Tuesday, May 13, 2014 | 2 a.m.
I like the Washington Redskins.
There, I’ve said it. Does that make me insensitive? I guess it does, according to Senate Majority Leader Harry Reid and columnist Clarence Page (“Now it’s your turn, Redskins owner Snyder,” Thursday’s Sun).
Reid was even quoted as saying “How long will the NFL continue to do nothing, zero, as one of its teams bears a name that inflicts so much pain on Native Americans?”
When did everyone become so sensitive that a single word could inflict so much imaginary pain? You know what really brings so much pain on Native Americans and Nevadans? Reid and the columnist.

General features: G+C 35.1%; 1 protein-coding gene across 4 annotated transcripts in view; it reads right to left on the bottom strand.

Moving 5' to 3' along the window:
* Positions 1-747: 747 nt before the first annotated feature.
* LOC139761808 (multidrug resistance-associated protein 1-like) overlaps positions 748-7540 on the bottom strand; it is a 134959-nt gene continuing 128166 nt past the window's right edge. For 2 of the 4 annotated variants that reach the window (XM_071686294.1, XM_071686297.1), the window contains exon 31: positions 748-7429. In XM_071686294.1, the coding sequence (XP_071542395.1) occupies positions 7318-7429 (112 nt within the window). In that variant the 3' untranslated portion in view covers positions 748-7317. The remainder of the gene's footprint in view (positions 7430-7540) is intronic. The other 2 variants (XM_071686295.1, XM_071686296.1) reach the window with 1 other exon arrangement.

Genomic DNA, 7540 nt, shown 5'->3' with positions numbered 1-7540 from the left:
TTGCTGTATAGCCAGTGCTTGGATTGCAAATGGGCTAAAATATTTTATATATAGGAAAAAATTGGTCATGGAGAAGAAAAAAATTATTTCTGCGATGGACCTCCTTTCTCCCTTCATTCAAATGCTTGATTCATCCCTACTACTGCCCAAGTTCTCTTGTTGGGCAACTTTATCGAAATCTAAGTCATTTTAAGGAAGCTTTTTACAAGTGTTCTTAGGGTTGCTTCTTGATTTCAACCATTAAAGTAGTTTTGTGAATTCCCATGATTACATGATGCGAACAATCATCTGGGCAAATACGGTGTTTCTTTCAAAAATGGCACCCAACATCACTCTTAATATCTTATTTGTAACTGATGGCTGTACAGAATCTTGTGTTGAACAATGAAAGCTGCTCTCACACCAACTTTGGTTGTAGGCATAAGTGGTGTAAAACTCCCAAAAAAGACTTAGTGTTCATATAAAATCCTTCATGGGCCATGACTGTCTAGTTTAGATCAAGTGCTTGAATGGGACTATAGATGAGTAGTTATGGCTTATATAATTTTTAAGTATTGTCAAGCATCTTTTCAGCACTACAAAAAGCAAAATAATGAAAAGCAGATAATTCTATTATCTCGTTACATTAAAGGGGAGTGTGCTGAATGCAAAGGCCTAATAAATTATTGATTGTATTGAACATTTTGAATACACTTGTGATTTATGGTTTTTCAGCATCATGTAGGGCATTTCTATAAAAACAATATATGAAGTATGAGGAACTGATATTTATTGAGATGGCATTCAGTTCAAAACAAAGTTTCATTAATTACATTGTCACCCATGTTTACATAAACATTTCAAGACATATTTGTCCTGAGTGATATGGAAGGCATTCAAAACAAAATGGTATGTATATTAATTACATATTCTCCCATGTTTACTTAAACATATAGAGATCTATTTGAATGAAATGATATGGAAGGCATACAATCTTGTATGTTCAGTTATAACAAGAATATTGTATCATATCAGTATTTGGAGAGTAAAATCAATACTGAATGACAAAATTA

The most widely accept theory as to the origin of the name Redskins for the Washington football team goes back to 1933 when the name was chosen to honor their coach, Lone Star Dietz.
Some 59 nine years later, a small group of Native Americans attempted to sue the Washington Redskins over the name, but the Supreme Court refused to hear the case on the grounds that the group waited too long.
If this name brought so much pain and suffering, why did it take 59 years for this group to react?
I don’t think anyone, including Redskins owner Dan Snyder and most Native Americans, believe this name was meant to be a racial slur. It wasn’t. To this day the name Redskins is synonymous with a Washington football team. Nothing more or nothing less.
Now could it be offensive to some individuals? Yes, but that’s their problem because they look for the darker side of words and deeds while the rest of us see things as they actually are. It’s the name of one of the greatest football franchises in NFL history.